Arson Destroys Sacramento Couple’s Home But They Still Have To Battle Insurance Company, Part 5 of 6

The following blog entry is written to illustrate a common motion filed during civil litigation. Reviewing this kind of filing should help potential plaintiffs and clients better understand how parties in personal injury cases present such issues to the court.

(Please also note: the names and locations of all parties have been changed to protect the confidentiality of the participants in this insurance bad faith lawsuit and its proceedings.)


Black alleges that several causes of action are not sufficient to state a claim because specificity of facts are not alleged. When a court decides whether a complaint adequately states a cause of action, it must decide whether the allegations of the complaint adequately state a cause of action under any legal theory, or that it states some right to relief. The allegations are limited to the face of the pleading not whether there are facts to be discovered, or evidence that may arise in defense of the complaint. Essentially, are there allegations that present causes of actions despite legal conclusion, or unclear facts, such that a defendant is unable to defend in an answer.

Black’s demurrer reads like a motion for summary judgment or affirmative defenses to an answer. Black does not state he does not understand what is being alleged against him but that the law protects him from being sued as the complaint states. Discovery has not been conducted to determine whether Black’s acts were “in the scope of his employment.”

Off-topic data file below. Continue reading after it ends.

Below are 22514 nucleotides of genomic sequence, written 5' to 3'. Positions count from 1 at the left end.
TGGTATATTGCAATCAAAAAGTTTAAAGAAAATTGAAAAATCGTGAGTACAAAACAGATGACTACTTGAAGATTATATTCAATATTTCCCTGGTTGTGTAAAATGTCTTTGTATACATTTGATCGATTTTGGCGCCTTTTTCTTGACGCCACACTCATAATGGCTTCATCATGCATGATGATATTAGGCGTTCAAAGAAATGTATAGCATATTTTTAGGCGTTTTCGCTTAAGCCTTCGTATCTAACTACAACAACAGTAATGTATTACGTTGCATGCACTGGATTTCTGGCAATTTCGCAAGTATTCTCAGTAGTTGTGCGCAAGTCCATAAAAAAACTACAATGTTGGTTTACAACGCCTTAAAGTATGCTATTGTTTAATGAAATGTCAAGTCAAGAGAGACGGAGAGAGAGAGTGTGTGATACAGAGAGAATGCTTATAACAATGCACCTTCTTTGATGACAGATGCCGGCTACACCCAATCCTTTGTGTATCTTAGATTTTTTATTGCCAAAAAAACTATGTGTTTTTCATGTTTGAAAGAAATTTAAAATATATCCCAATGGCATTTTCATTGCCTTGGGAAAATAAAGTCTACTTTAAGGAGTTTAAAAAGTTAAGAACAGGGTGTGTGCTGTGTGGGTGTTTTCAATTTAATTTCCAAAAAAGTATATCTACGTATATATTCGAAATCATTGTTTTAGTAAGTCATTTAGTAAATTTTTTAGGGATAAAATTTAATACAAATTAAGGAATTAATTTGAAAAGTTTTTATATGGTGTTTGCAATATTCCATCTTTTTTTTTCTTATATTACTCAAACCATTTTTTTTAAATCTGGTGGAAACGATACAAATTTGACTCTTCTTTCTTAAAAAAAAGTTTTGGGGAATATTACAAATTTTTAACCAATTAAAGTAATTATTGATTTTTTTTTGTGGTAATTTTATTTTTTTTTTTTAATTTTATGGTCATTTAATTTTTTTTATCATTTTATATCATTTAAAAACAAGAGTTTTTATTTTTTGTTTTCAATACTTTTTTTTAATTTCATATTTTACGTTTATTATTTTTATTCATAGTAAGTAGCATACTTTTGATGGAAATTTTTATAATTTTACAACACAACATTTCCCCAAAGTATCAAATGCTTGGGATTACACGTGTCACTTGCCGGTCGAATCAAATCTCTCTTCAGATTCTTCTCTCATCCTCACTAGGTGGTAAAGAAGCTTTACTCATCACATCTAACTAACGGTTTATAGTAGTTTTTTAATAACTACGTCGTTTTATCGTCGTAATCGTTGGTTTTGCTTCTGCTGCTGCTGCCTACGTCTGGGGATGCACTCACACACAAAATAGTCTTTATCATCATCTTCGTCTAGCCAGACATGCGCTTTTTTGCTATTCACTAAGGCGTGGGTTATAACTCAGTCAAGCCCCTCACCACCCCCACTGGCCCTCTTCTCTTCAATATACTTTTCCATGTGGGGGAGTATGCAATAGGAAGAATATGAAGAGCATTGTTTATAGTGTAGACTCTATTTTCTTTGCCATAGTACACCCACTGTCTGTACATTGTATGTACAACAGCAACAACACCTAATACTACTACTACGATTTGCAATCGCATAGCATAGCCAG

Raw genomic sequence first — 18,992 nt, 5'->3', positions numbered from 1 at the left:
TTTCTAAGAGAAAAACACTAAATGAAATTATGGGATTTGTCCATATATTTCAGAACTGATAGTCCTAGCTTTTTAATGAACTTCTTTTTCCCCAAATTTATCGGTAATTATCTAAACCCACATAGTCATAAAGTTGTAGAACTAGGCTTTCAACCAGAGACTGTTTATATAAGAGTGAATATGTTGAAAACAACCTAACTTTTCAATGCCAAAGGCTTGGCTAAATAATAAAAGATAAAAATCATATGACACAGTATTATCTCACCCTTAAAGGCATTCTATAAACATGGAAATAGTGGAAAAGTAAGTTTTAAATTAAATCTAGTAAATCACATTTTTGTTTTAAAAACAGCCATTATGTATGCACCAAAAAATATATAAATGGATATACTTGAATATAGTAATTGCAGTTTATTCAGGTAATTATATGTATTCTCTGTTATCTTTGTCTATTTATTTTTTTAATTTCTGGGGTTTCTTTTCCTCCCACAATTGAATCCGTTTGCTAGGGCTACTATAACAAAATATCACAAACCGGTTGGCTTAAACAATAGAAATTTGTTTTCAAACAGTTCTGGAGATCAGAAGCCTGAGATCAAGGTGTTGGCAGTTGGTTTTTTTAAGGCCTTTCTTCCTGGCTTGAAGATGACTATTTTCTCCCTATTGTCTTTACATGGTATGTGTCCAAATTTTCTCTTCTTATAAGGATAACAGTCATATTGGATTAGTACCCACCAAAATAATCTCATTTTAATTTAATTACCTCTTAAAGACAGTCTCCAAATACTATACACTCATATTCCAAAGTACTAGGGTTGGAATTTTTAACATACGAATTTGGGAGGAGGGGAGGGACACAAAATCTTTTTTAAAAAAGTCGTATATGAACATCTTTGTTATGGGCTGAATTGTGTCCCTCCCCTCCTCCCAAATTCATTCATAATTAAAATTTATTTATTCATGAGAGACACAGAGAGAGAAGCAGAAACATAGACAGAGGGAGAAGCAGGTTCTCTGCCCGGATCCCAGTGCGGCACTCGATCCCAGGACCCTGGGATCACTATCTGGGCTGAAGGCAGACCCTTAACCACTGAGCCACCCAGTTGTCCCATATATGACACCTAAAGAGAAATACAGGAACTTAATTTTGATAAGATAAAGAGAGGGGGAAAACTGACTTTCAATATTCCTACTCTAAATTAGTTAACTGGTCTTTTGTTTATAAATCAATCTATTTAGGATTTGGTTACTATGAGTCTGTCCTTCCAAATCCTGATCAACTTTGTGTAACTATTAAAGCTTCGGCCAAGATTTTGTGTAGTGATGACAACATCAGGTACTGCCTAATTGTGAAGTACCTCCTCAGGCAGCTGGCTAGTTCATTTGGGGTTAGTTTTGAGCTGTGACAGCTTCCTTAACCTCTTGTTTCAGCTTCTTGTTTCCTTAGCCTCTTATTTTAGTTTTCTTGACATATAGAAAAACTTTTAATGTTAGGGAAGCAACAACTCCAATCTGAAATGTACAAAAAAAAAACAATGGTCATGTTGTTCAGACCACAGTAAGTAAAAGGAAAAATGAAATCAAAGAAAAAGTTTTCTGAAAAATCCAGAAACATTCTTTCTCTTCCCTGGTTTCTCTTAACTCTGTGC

Demurrers are not meant to test the sufficiency of the evidence or other matters outside the pleading. Demurrers are improper to where complaint shows some right to relief even though facts are not clearly stated or are intermingled with irrelevant matters, or the plaintiff has demanded relief to which they are not entitled. Gressley v. Williams (1961) 193 CA 2d 636.

For more information you are welcome to contact Sacramento personal injury lawyer, Moseley Collins.

Even so, considering the length and relationship of Black to the Halls, his liability is apparent by the rule set out in Fitzpatrick v. Hayes, 57 Cal. App.4th 916; that his communications and lack of correspondence with the Halls misrepresented the coverage, the extent, or scope; the Halls did inform him of the status of the property, and other properties he held; and they have inquired with him regarding insurance policies for particular properties, which he gladly explained in great detail.

Though, Black, as an agent, may not be liable for a breach of the policy contract, he has been negligent in his handling of their policies and providing all necessary documents for them to consider. The plaintiffs have suffered emotional distress regarding the loss, the loyalty and reliance on Black as their agent. The situation has aggravated their health problems. Mr. Hall has developed an hernia, suffers from high blood pressure. Ms. Hall’s heart condition has exacerbated, as well as other health problems. They have worry and anxiety over their insurance coverage and the amounts of money they have expended to cover the homes, and have such trust in Black, whom they regarded as a very likable person has caused extreme stress.

Black was employed by XYZ and his acts are attributed to them, however, whether his actions were company policy are intentional should not be decided in a demurrer. The Hall’s reliance on Black and his failure to correct any misunderstanding when he was informed about the property indicates behavior that actionable per Paper Savers, Inc. v. Nacsa, 51 Cal. App. 4th 1090. (See Part 6 of 6.)

For more information you are welcome to contact Sacramento personal injury lawyer, Moseley Collins.

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